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Frantz Fanon’s psychology of race, in photographs

In 2015, the cross-pollination of races occurs freely and globally. Yet it is easy to overlook the complex process of identification that a mixed-race person must confront. For in each race’s DNA is a history, culture and psychology that are all too-often defined in isolation. In his most recent series, Frantz Fanon, which tracks the life of the iconic 20th century thinker, Bruno Boudjelal has continued his career tradition of using photography to untangle the rich web of his own mixed identity. Frantz Fanon is widely regarded as the definitive post-colonial theorist. Born in Martinique, he traveled to France to fight in the Second World War before settling in North Africa, working as a psychiatrist in a small town, Blida, 50 miles from the Algerian capital. It was here, in the years leading up to both its release and Fanon’s death in 1961, that he wrote his chilling account of the psychological effects of colonialism and decolonization on the native Algerian population, Les Damnés de la Terre – ‘The Wretched of the Earth.’   “For …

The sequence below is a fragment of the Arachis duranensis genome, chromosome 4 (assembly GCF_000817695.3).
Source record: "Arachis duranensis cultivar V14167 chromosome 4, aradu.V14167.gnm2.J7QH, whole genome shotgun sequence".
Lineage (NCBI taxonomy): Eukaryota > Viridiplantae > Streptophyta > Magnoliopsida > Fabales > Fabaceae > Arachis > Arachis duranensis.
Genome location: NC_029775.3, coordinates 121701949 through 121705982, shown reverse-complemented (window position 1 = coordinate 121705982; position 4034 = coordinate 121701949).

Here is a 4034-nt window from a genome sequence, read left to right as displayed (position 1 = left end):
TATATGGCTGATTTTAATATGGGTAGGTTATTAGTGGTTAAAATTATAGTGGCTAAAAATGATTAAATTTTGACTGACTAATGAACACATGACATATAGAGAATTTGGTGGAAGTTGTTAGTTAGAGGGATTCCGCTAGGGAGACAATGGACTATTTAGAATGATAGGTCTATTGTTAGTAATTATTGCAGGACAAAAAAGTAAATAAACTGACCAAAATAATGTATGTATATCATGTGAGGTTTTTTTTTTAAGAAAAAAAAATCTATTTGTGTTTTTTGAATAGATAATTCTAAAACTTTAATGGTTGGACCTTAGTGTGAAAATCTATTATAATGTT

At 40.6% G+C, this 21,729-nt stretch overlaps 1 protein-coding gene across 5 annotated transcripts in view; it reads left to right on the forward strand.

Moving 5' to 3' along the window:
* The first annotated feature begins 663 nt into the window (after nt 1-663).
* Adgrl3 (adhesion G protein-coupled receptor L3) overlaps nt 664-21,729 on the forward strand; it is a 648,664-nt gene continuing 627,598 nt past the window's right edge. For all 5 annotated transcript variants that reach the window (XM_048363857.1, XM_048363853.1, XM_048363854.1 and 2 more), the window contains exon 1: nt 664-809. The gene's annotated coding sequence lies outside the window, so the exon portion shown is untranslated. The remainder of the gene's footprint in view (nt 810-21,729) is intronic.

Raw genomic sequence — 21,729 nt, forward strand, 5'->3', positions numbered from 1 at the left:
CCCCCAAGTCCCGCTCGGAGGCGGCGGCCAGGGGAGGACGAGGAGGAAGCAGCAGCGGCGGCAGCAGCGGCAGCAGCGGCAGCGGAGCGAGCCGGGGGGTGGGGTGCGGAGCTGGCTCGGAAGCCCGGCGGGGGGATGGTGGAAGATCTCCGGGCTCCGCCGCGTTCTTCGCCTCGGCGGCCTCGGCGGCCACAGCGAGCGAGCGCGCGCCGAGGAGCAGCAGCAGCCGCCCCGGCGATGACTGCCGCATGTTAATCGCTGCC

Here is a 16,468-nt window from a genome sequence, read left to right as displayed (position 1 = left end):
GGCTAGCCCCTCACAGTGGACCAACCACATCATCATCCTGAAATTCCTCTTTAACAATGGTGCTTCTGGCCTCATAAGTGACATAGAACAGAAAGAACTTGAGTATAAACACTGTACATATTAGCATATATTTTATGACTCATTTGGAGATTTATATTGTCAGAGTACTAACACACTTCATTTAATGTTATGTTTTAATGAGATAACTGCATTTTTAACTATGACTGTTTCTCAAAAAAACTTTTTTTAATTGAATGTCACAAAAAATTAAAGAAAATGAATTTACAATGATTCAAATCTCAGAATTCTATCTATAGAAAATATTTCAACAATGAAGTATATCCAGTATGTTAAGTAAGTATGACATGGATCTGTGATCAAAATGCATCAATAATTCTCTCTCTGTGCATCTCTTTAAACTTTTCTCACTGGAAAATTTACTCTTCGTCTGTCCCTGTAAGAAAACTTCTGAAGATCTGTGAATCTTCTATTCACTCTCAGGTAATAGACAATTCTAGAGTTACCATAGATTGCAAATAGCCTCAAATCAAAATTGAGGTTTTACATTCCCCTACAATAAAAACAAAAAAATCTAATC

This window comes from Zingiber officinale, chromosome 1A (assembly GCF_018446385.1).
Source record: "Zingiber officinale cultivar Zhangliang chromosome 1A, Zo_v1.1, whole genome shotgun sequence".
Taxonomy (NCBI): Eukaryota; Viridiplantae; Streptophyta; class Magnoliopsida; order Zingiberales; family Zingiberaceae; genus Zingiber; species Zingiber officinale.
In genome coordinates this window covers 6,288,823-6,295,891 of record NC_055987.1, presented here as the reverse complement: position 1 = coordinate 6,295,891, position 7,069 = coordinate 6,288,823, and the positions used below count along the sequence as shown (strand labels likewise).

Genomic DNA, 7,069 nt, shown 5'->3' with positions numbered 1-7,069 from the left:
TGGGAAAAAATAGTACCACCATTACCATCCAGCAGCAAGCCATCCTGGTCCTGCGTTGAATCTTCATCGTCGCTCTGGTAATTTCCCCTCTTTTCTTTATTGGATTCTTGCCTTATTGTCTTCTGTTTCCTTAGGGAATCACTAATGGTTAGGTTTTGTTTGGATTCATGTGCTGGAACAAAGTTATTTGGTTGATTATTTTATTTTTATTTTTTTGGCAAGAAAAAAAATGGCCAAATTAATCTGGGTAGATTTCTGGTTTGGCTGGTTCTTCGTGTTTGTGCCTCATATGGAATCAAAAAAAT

Still from the film Pumzi, 2009, written & directed by Wanuri Kahui

The Malian festival celebrating the diversity and vitality of African photography

Bamako Encounters, set up primarily to showcase African photography, had to wait a long time to celebrate its tenth edition. The festivities were initially scheduled for autumn 2013 – 20 years after French photographer Françoise Huguier began the initiative in the Malian capital. But in January 2012, insurgent groups began fighting for the independence of the Azawad region. Within two months, President Amadou Toumani Touré had been ousted but the rebels splintered as soon as they had declared victory. Islamist factions prevailed, imposing strict Sharia law in the region. Unable to bring the conflict to an end on its own, the Malian government called for foreign military support. France, once the colonial power, controversially got involved. Its forces rapidly regained control but guerilla attacks continued for months before a first peace deal was signed in June 2013. That agreement didn’t last but a fragile new accord was signed in June this year. The unrest prevented the Bamako Encounters team from staging the event, but this year they decided to take advantage of what looks like a more enduring …